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How To Set Boundaries Without Sounding Arrogant

Use "I" statements. The use of "I" statements takes the blame off the person you are addressing and asks for cooperation. Examples of "I" statements are:

"I will not tolerate your making fun at my expense in front of other people. If you do it again, I will call you on it and then I will leave."
"I do not like when you take my car without asking. If you do it again, I will call the police."
"I'm not happy when I come home from work and the breakfast dishes are still on the table. If the breakfast dishes are still on the table again, I will take away your tv privledges."

Good "I" statements always begin with the word "I". They then state a feeling or a problem. They do not blame or accuse. They are direct and complete. They tell the other person what you will do if the problem is not resolved. Be prepared to follow through if the boundary is crossed. Think very hard about what you will do if the boundary is crossed. Don't make threats. Make promises.

Boundary setting may include "receptive listening". Allow people to state their feelings without fear that you will become angry.

Some people will test your boundaries. Be firm and stick to it. If a boundary you set is tested, and you do not follow through with what you promised to do, that boundary no longer exists. It will be crossed again and again. You must be firm when you set a boundary.

What if someone wants to argue when you assert your boundary? Reassert your boundary and leave it. Take care that your body language does not come across as aggressive. Uncross your arms and do not lean in towards the person. Tell them that you will be willing to discuss their problems with them, but the boundary stays.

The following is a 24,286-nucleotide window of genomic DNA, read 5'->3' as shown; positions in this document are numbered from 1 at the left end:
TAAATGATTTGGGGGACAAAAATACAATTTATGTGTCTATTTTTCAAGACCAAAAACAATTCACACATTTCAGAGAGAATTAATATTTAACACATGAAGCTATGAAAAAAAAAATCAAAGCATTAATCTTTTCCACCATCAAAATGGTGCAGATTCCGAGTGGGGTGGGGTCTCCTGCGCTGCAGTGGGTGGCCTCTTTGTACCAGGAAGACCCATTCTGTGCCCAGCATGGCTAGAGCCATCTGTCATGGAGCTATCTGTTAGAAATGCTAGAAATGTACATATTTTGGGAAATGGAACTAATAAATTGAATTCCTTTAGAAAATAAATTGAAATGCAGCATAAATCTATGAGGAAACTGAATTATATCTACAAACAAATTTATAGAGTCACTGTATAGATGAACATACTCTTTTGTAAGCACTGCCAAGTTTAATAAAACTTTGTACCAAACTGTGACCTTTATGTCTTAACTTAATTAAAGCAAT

If boundary setting is scary for you, try practicing it in front of a mirror. People who have never set clear boundaries might feel timid to take that first step. You might want to, you might prepare to, but you never quite get it out of your mouth. It just feels too alien.

Practice in front of a mirror. Practice saying it so that it does not sound aggressive or defensive. Watch your body language so that it does not look aggressive.

I knew one woman who was so shy that when she started setting boundaries, she would plant her feet, lean in towards the person, and grit her teeth. Her "boundary" sounded more like a demand than a firm stance. Practicing in front of a mirror will allow you to make sure that you do not come across as demanding when you first start setting boundaries.

People who set good boundaries are happier. And, the people around them are happier, because they understand exactly what the rules are and are not concerned with overstepping boundaries.


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